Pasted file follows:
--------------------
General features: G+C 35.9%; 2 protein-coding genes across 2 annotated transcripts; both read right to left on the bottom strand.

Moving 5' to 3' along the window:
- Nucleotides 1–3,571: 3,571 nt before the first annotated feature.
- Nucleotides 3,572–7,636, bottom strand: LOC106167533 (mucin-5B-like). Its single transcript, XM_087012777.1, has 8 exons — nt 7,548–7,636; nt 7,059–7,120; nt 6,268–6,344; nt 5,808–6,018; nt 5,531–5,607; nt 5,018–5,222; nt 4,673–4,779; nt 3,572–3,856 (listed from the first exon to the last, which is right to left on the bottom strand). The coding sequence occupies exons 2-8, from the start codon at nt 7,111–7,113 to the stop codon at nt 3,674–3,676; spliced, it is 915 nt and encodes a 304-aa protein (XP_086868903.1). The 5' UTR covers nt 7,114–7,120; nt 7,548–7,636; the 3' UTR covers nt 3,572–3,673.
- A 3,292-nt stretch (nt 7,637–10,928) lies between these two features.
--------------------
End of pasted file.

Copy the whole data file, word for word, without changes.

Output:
General features: G+C 35.9%; 2 protein-coding genes across 2 annotated transcripts; both read right to left on the bottom strand.

Moving 5' to 3' along the window:
- Nucleotides 1–3,571: 3,571 nt before the first annotated feature.
- Nucleotides 3,572–7,636, bottom strand: LOC106167533 (mucin-5B-like). Its single transcript, XM_087012777.1, has 8 exons — nt 7,548–7,636; nt 7,059–7,120; nt 6,268–6,344; nt 5,808–6,018; nt 5,531–5,607; nt 5,018–5,222; nt 4,673–4,779; nt 3,572–3,856 (listed from the first exon to the last, which is right to left on the bottom strand). The coding sequence occupies exons 2-8, from the start codon at nt 7,111–7,113 to the stop codon at nt 3,674–3,676; spliced, it is 915 nt and encodes a 304-aa protein (XP_086868903.1). The 5' UTR covers nt 7,114–7,120; nt 7,548–7,636; the 3' UTR covers nt 3,572–3,673.
- A 3,292-nt stretch (nt 7,637–10,928) lies between these two features.